Creepy Wayne Lewis Has Ruined KDE

Donald Trump’s decision to launch a trade war against some of America’s closest allies now threatens Kentucky’s bourbon industry and much more. But don’t just blame the fool in the White House; blame the spineless Kentucky Republicans in Congress who enable him. [H-L]

“I’m not really anything special,” Miss Major Griffin-Gracy says with a slight chuckle. “I’m just one of the girls.” But despite her modesty, Griffin-Gracy is anything but ordinary. [HuffPo]

Kentucky education officials are considering a state takeover of Jefferson County Public Schools despite a lack of evidence that such moves transform academic achievement across large, urban districts. “If people are expecting quick results and miraculous returns … they are going to be disappointed,” said Michael Petrilli, president of the Thomas B. Fordham Institute, a conservative education policy think tank based in Washington, D.C. [C-J/AKN]

Two higher-education associations released statements on Wednesday opposing the U.S. State Department’s move to limit the length of student visas for some Chinese citizens. [The Chronicle of Higher Education]

Alison Grimes should definitely run. As Kentucky’s political world wonders whether Republican Matt Bevin will run for re-election in 2019, it is also watching to see what some Democrats will do. [Ronnie Ellis]

After U.S. tariffs on imports of European steel and aluminum took effect Friday morning, the EU’s top trade commissioner called them “illegal” and a classic case of protectionism. The EU plans to make its case to the World Trade Organization. [NPR]

Joe Burchett’s Attorney, Scott White, filed a motion recently requesting a change of venue for the court proceedings in a case accusing the Boyd County Jailer of malfeasance or neglect of county officer. [Ashland Independent]

The aunt of the woman shot and killed by a Border Patrol agent last week after crossing the border illegally near Laredo, Tex., has a message for the United States: “Don’t treat us like animals.” [ NY Times]

This effort is a good one but if there’s ever a community that does not need armored military surprise vehicles, it’s Morehead. [The Morehead News]

About a half-million Medicare Part D recipients “received high amounts of opioids” in 2016. Almost 20 percent of that group are at “serious risk of opioid misuse or overdose.” [WaPo]

The Barren County Ambulance Service Taxing District’s board of directors have agreed not to make a payment on the Barren-Metcalfe County Emergency Medical Service’s deficit for the month of May. [Glasgow Daily Times]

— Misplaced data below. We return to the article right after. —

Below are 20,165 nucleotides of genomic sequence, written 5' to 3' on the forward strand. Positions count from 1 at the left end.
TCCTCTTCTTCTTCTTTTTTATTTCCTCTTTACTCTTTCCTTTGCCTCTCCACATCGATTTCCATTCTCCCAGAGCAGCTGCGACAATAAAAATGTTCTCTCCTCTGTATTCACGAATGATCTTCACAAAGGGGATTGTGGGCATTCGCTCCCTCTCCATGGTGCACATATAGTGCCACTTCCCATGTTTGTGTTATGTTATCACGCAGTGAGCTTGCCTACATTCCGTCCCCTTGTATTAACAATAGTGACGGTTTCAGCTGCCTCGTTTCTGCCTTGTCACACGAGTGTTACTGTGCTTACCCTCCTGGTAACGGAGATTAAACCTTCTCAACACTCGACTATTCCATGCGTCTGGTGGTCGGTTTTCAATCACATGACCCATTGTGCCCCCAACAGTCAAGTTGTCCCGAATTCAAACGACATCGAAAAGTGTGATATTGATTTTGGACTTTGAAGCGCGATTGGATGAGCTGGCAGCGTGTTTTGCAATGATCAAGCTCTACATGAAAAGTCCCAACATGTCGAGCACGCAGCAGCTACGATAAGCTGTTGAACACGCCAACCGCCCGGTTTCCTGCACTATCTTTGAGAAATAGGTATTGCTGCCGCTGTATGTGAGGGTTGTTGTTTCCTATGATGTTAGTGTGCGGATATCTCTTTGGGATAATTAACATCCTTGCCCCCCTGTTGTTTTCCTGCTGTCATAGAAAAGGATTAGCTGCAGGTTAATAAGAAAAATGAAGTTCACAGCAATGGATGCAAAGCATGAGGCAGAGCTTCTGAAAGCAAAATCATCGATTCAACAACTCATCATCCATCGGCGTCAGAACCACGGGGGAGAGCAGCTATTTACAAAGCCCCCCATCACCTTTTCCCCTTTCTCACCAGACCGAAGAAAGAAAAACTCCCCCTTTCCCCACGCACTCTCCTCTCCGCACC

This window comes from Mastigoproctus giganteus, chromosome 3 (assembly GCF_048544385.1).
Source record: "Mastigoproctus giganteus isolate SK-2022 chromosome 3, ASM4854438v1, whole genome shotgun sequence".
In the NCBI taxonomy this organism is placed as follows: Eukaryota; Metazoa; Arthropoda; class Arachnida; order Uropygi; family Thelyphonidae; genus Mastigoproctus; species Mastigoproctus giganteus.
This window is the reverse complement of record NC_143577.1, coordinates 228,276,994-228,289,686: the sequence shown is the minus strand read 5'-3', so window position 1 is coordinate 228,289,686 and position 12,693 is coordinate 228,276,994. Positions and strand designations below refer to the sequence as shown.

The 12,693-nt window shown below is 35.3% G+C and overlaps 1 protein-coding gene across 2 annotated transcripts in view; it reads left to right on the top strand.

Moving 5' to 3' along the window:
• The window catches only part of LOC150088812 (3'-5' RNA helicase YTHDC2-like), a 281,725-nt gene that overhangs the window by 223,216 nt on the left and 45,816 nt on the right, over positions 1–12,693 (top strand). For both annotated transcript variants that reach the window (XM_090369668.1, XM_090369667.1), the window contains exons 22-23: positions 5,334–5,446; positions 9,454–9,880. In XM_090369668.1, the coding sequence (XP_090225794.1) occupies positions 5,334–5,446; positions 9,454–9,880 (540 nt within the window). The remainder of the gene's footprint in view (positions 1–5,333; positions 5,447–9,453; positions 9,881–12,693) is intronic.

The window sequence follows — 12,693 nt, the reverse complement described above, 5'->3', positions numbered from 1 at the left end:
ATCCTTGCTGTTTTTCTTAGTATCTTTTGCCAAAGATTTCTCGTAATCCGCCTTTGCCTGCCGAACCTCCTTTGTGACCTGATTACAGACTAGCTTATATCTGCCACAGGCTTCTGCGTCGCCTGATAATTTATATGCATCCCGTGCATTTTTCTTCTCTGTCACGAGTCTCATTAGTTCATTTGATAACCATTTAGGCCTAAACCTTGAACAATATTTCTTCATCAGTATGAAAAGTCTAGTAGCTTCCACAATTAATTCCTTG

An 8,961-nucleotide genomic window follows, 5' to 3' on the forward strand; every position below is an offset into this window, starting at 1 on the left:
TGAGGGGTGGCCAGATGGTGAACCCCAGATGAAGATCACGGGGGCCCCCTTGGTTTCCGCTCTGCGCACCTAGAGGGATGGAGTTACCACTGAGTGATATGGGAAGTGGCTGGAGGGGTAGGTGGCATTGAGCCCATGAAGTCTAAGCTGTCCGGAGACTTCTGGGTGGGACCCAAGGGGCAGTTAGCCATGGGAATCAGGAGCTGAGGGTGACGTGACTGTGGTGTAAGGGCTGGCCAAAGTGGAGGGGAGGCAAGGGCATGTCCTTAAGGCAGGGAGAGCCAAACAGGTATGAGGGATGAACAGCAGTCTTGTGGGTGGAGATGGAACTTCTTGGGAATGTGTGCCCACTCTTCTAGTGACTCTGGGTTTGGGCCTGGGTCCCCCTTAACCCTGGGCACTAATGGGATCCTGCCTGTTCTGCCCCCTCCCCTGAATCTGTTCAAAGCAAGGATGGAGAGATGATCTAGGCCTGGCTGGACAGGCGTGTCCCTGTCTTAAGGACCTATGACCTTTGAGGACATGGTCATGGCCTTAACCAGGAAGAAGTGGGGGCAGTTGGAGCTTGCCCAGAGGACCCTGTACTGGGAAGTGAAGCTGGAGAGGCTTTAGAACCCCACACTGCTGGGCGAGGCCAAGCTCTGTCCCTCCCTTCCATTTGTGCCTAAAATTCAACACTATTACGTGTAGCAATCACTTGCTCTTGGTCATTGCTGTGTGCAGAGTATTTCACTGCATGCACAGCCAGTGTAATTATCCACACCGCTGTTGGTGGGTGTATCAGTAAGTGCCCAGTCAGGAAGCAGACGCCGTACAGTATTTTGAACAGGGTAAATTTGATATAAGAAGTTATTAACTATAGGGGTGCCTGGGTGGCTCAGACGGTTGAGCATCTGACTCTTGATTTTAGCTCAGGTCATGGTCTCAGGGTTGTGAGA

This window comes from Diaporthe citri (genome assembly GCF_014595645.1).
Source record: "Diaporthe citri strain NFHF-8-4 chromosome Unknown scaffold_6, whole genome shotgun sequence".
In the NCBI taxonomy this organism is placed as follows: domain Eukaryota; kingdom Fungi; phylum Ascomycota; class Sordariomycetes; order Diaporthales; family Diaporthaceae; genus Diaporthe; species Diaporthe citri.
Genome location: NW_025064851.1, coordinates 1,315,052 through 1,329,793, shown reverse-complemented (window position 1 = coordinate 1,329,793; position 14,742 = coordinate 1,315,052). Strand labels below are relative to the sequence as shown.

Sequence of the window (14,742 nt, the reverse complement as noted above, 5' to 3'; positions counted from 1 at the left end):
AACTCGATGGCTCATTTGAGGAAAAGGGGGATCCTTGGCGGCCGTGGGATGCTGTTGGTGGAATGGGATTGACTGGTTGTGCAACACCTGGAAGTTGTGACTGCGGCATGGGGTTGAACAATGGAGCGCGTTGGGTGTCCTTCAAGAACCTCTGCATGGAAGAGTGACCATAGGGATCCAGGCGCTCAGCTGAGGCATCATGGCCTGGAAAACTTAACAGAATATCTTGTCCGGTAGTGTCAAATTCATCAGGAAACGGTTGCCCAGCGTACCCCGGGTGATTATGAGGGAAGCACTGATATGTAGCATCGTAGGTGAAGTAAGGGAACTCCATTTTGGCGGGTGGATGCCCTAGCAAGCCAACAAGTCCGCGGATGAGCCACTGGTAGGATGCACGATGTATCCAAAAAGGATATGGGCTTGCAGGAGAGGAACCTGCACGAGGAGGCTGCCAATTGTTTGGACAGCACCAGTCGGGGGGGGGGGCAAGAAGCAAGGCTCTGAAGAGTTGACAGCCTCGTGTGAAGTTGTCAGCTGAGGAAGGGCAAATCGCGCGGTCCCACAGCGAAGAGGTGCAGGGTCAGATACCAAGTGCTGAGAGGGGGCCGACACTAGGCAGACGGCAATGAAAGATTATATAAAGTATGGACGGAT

A leading U.S. group of cancer doctors is wary of new Trump administration proposals for lowering drug prices, particularly if new negotiation tools are introduced that will mean the U.S. government no longer routinely pays for all cancer drugs in the Medicare health program for older people. [Reuters]

Asher Sharp lives a life of faith and certainty in rural Tennessee. He has a wife, a 9-year-old son and a small fundamentalist Christian congregation he pastors. But when rains swell the Cumberland River into a flood of Biblical proportions, his certainty is swept away with the water. [H-L]

A vitriolic audiotape of a phone call between Donald Trump’s personal attorney Michael Cohen and a reporter reveals how the lawyer tried to protect his boss with threats and fury. [HuffPo]

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Stop Letting Nemes Off The Hook

To the list of big ideas that appear to have flopped during the 2018 General Assembly, such as pension reform and tax reform, add criminal-justice reform. [John Cheves]

Calling it “a relic of the 18th century,” retired Supreme Court Justice John Paul Stevens called Tuesday for the outright repeal of the Second Amendment, saying it would achieve “more effective and more lasting reform” than other efforts to curb the country’s scourge of gun violence. [HuffPo]

Shady-ass Jason Nemes deserves a ton of the blame for this. As to people like Tres Watson at the Republican Party of Kentucky’s headquarters. It’s a shameful attack on veterans and those in need of less deadly (i.e., no opioids) relief. They hate it because Alison Grimes and people smarter than them support it. They discuss it internally at RPK and have strategized to personally attack supporters of the bill. They should tread lightly, however, as people within their ranks are leaking like crazy. [C-J/AKN]

The FBI possesses a secret report asserting that Vladimir Putin’s former media czar was beaten to death by hired thugs in Washington, DC — directly contradicting the US government’s official finding that Mikhail Lesin died by accident. [BuzzFeed]

A road plan passed Thursday by the Kentucky Senate includes $24 million in funding for the second phase of construction of the Berea Bypass, a project that had not been included in the original road plan introduced in the House. [Richmond Register]